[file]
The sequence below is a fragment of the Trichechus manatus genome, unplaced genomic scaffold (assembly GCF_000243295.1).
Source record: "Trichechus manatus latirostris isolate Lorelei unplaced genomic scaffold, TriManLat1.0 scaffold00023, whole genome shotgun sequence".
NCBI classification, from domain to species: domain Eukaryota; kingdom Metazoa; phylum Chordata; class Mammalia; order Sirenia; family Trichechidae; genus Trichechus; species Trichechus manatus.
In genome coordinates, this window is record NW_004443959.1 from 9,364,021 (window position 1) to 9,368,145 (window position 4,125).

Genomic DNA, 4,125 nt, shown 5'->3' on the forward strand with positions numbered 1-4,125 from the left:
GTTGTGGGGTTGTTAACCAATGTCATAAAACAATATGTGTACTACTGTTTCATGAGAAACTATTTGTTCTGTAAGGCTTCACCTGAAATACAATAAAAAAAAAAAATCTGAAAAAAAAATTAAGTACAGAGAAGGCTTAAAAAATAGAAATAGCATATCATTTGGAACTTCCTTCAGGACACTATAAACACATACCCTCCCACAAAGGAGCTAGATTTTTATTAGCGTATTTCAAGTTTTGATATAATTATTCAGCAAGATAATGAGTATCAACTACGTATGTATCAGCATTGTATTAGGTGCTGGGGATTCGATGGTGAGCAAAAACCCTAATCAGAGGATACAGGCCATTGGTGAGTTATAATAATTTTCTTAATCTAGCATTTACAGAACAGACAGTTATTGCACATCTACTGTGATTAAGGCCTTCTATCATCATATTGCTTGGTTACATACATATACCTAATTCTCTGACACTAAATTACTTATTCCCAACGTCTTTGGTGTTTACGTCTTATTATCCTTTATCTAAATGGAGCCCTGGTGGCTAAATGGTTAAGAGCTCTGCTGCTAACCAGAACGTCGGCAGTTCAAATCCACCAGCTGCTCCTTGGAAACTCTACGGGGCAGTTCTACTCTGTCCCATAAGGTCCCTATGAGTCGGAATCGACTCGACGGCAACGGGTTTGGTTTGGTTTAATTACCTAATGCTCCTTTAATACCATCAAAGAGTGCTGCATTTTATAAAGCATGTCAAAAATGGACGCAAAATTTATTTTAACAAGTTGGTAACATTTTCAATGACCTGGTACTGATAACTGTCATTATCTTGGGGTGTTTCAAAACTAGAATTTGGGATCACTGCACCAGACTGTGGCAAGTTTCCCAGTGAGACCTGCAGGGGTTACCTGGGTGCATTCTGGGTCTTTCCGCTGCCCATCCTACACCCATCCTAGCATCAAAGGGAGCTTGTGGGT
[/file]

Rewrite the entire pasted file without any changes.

The sequence below is a fragment of the Trichechus manatus genome, unplaced genomic scaffold (assembly GCF_000243295.1).
Source record: "Trichechus manatus latirostris isolate Lorelei unplaced genomic scaffold, TriManLat1.0 scaffold00023, whole genome shotgun sequence".
NCBI classification, from domain to species: domain Eukaryota; kingdom Metazoa; phylum Chordata; class Mammalia; order Sirenia; family Trichechidae; genus Trichechus; species Trichechus manatus.
In genome coordinates, this window is record NW_004443959.1 from 9,364,021 (window position 1) to 9,368,145 (window position 4,125).

Genomic DNA, 4,125 nt, shown 5'->3' on the forward strand with positions numbered 1-4,125 from the left:
GTTGTGGGGTTGTTAACCAATGTCATAAAACAATATGTGTACTACTGTTTCATGAGAAACTATTTGTTCTGTAAGGCTTCACCTGAAATACAATAAAAAAAAAAAATCTGAAAAAAAAATTAAGTACAGAGAAGGCTTAAAAAATAGAAATAGCATATCATTTGGAACTTCCTTCAGGACACTATAAACACATACCCTCCCACAAAGGAGCTAGATTTTTATTAGCGTATTTCAAGTTTTGATATAATTATTCAGCAAGATAATGAGTATCAACTACGTATGTATCAGCATTGTATTAGGTGCTGGGGATTCGATGGTGAGCAAAAACCCTAATCAGAGGATACAGGCCATTGGTGAGTTATAATAATTTTCTTAATCTAGCATTTACAGAACAGACAGTTATTGCACATCTACTGTGATTAAGGCCTTCTATCATCATATTGCTTGGTTACATACATATACCTAATTCTCTGACACTAAATTACTTATTCCCAACGTCTTTGGTGTTTACGTCTTATTATCCTTTATCTAAATGGAGCCCTGGTGGCTAAATGGTTAAGAGCTCTGCTGCTAACCAGAACGTCGGCAGTTCAAATCCACCAGCTGCTCCTTGGAAACTCTACGGGGCAGTTCTACTCTGTCCCATAAGGTCCCTATGAGTCGGAATCGACTCGACGGCAACGGGTTTGGTTTGGTTTAATTACCTAATGCTCCTTTAATACCATCAAAGAGTGCTGCATTTTATAAAGCATGTCAAAAATGGACGCAAAATTTATTTTAACAAGTTGGTAACATTTTCAATGACCTGGTACTGATAACTGTCATTATCTTGGGGTGTTTCAAAACTAGAATTTGGGATCACTGCACCAGACTGTGGCAAGTTTCCCAGTGAGACCTGCAGGGGTTACCTGGGTGCATTCTGGGTCTTTCCGCTGCCCATCCTACACCCATCCTAGCATCAAAGGGAGCTTGTGGGT